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Re: Is missing SysV-init support a bug?


On 28.08.2016 14:29, Jonathan de Boyne Pollard wrote:

> especially in light of the fact
> that the systemd developers have had a list of "Oddball things that you
> can actually do with rc scripts that systemd isn't going to support."

The crux of the matter is that what the majority thinks of as an
"oddball" configuration is someone's production system.

When systemd "isn't going to support" an interface from sysvinit, that
is a technical decision their project makes, and usually for good
reasons (I've written a lengthy article[1] about this).

However, Debian is not the systemd project. What is good project
management for them is not necessarily what is best for our users.

I agree that to the vast majority of users, this is entirely
inconsequential, as they haven't modified their init scripts at all, and
probably do not know about their existence. These people were served
well with sysvinit as default before jessie, and even better now with
systemd as default.

But we still have other users, some of who disagree with the
architectural model of systemd, as the tight integration and ease of use
was bought with a reduction in flexibility.

The same debate comes up with build systems occasionally, and it leads
nowhere there either:

When you use make, you have to remember a lot of arcane syntax
(mandatory tab indentation, single-punctuation-character variable names)
and put together the command line for your compiler in a scripting language.

Then there is autoconf. You still write Makefiles, you get another layer
of arcane syntax on top, but you get a lot of support code that is
shared with other projects, so now it becomes easier to support cross
compiling and different compilers.

Then someone wrote automake, after realizing that most Makefiles look
the same anyway. You compile some code, track include file dependencies,
link the generated objects together and install the result somewhere, so
all that is different between project is the names of the source and
output files.

Then, cmake comes along. They bring this to another level, and even
allow you to generate project files for graphical IDEs.

However, with each improvement there was a trade-off involved:

 - autoconf added easy cross-compiling, but also the assumption that
only a single compiler would be used in one source tree, which was
annoying for embedded projects that would build firmware along with drivers.

 - automake dropped support for anything that wasn't a program or
library, telling people to use plain autoconf in a subdirectory then.

 - cmake dropped the option to fall back on scripted builds, and their
cross compiling support sucks.

If you look at a modern Linux system, you will find that the majority of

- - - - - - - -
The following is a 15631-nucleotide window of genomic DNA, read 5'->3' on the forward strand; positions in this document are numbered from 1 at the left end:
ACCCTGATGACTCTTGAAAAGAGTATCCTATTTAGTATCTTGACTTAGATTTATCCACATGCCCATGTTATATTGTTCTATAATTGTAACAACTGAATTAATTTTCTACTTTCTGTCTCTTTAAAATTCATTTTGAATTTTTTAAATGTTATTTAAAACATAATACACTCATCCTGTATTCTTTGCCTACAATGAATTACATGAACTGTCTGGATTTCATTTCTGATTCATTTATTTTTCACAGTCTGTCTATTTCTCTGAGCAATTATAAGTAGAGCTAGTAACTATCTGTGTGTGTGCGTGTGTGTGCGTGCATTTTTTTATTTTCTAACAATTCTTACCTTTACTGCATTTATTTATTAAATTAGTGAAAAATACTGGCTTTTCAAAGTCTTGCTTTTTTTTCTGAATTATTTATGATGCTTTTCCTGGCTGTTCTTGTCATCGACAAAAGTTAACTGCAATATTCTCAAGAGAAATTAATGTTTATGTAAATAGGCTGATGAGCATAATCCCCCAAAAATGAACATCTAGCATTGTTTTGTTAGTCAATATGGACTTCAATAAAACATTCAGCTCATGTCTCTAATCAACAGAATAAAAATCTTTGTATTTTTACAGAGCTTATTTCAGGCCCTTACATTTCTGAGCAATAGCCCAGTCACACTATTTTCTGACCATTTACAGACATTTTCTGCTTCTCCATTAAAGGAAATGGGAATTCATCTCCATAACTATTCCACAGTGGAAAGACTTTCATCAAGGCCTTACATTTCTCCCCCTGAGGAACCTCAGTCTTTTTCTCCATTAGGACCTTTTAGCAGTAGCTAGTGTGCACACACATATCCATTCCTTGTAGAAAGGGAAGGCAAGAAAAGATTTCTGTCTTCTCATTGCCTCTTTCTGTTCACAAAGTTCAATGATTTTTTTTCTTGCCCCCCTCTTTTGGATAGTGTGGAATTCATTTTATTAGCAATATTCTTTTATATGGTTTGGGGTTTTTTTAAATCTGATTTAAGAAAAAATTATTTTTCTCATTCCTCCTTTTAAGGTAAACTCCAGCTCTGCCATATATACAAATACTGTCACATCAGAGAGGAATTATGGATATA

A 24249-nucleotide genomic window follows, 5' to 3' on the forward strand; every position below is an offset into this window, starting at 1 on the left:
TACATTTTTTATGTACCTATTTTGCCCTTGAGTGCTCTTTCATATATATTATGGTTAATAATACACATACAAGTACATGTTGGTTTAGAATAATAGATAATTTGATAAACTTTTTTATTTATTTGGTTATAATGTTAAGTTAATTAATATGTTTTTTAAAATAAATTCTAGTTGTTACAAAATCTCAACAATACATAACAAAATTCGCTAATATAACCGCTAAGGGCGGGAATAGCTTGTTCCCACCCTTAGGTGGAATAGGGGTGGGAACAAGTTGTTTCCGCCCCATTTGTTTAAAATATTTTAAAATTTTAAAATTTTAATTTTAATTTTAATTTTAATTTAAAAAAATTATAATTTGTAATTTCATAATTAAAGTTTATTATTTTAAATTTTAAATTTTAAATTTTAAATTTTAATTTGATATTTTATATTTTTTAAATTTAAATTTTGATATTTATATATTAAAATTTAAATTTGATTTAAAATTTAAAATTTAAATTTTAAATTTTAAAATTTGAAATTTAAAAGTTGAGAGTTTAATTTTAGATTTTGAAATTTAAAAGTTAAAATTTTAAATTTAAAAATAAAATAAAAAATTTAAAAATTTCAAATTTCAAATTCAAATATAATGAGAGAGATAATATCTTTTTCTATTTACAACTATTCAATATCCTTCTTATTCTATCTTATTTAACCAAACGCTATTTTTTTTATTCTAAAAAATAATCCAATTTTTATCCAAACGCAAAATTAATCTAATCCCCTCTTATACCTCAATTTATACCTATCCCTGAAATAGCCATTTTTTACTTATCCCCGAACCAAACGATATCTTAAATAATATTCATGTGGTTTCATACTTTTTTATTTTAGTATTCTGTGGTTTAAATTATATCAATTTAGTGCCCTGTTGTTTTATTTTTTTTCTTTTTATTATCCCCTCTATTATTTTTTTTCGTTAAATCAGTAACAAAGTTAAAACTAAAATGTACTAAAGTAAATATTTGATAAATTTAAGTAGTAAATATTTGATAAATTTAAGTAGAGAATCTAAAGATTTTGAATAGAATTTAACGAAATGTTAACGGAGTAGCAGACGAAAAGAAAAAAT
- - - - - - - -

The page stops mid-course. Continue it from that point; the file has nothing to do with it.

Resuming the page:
the software we have are programs and libraries, and that many of these
have switched to cmake as their build system in the last years.

Still, the kernel uses plain "make", not cmake.

I use cmake for most of my projects, but one of them has a program that
runs on the host CPU that talks to a kernel module that downloads a
bitstream into an FPGA that contains an embedded ARM CPU that runs a
statically linked program. That project uses a Makefile for the kernel
module, automake for the userspace drivers and autoconf for finding the
FPGA toolchain, and configures the ARM cross-compiler in a subdirectory.

This is my yardstick: If you propose to exclusively use a single,
easy-to-use build system with good integration into graphical IDEs, I
request that you show that it can also build both the Linux kernel and
my module from source on all currently supported architectures, and you
guarantee that my project won't break by any future updates of the build

Otherwise, your build system is useless for my project. I may still use
it for the majority of my other projects, because it may be convenient
to use, but I will laugh at you if you claim that I don't need any others.

The same goes for init systems, really. It is completely fine if you
prefer systemd. It is also true that my laptop runs systemd, because I
don't care as long as it works. Neither of these invalidates the use
cases I or other people have that are better served by sysvinit. It is
pretty clear that systemd cannot ever handle these use cases, nor should
it attempt to.

This entire debate is really about the scope of the Debian project, so
this is not a technical decision that has a "right" answer. Either
choice we make here is going to hurt -- either we have to invest extra
work to continue sysvinit support, or we cease to be the "universal"
operating system as we drop support for quite a lot of embedded systems
currently running Debian or derivatives.

I think it is important to realize that a simple majority vote will not
get a satisfactory result here either. The majority does not care. We
have two factions with strong opinions and good arguments from their
respective points of view, and we need to find common ground.

In my opinion, Debian's strength used to be that we've always been able
to integrate as many choices as possible and provide a reasonable default.


[1] http://www.simonrichter.eu/blog/2016-03-03-why-sysvinit.html

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